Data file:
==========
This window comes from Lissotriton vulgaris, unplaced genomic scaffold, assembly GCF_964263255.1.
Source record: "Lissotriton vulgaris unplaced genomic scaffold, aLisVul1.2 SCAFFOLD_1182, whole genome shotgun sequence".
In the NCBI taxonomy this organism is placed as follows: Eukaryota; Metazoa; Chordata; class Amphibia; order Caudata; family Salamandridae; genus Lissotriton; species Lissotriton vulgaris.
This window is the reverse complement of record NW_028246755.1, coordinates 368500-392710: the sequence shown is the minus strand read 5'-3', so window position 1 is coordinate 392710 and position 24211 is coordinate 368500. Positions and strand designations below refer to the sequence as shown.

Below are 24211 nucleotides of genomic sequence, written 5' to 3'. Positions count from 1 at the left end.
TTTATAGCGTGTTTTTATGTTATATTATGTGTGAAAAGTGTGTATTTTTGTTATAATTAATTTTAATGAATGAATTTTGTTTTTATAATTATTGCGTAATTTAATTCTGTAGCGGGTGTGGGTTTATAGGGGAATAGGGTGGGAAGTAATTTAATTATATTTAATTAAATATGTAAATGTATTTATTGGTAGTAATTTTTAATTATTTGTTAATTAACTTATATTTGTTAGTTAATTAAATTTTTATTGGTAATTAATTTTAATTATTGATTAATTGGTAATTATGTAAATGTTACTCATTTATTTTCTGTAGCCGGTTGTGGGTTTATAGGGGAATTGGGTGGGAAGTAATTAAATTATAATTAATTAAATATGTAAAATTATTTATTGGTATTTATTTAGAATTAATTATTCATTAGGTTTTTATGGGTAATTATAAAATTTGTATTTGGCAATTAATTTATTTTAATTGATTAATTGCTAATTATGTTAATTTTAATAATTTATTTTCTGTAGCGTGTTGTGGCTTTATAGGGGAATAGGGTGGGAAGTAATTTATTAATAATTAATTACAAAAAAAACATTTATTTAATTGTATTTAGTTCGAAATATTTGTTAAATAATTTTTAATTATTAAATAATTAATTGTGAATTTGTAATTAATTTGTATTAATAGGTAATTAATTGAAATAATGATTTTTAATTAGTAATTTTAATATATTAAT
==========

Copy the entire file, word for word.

This window comes from Lissotriton vulgaris, unplaced genomic scaffold, assembly GCF_964263255.1.
Source record: "Lissotriton vulgaris unplaced genomic scaffold, aLisVul1.2 SCAFFOLD_1182, whole genome shotgun sequence".
In the NCBI taxonomy this organism is placed as follows: Eukaryota; Metazoa; Chordata; class Amphibia; order Caudata; family Salamandridae; genus Lissotriton; species Lissotriton vulgaris.
This window is the reverse complement of record NW_028246755.1, coordinates 368500-392710: the sequence shown is the minus strand read 5'-3', so window position 1 is coordinate 392710 and position 24211 is coordinate 368500. Positions and strand designations below refer to the sequence as shown.

Below are 24211 nucleotides of genomic sequence, written 5' to 3'. Positions count from 1 at the left end.
TTTATAGCGTGTTTTTATGTTATATTATGTGTGAAAAGTGTGTATTTTTGTTATAATTAATTTTAATGAATGAATTTTGTTTTTATAATTATTGCGTAATTTAATTCTGTAGCGGGTGTGGGTTTATAGGGGAATAGGGTGGGAAGTAATTTAATTATATTTAATTAAATATGTAAATGTATTTATTGGTAGTAATTTTTAATTATTTGTTAATTAACTTATATTTGTTAGTTAATTAAATTTTTATTGGTAATTAATTTTAATTATTGATTAATTGGTAATTATGTAAATGTTACTCATTTATTTTCTGTAGCCGGTTGTGGGTTTATAGGGGAATTGGGTGGGAAGTAATTAAATTATAATTAATTAAATATGTAAAATTATTTATTGGTATTTATTTAGAATTAATTATTCATTAGGTTTTTATGGGTAATTATAAAATTTGTATTTGGCAATTAATTTATTTTAATTGATTAATTGCTAATTATGTTAATTTTAATAATTTATTTTCTGTAGCGTGTTGTGGCTTTATAGGGGAATAGGGTGGGAAGTAATTTATTAATAATTAATTACAAAAAAAACATTTATTTAATTGTATTTAGTTCGAAATATTTGTTAAATAATTTTTAATTATTAAATAATTAATTGTGAATTTGTAATTAATTTGTATTAATAGGTAATTAATTGAAATAATGATTTTTAATTAGTAATTTTAATATATTAAT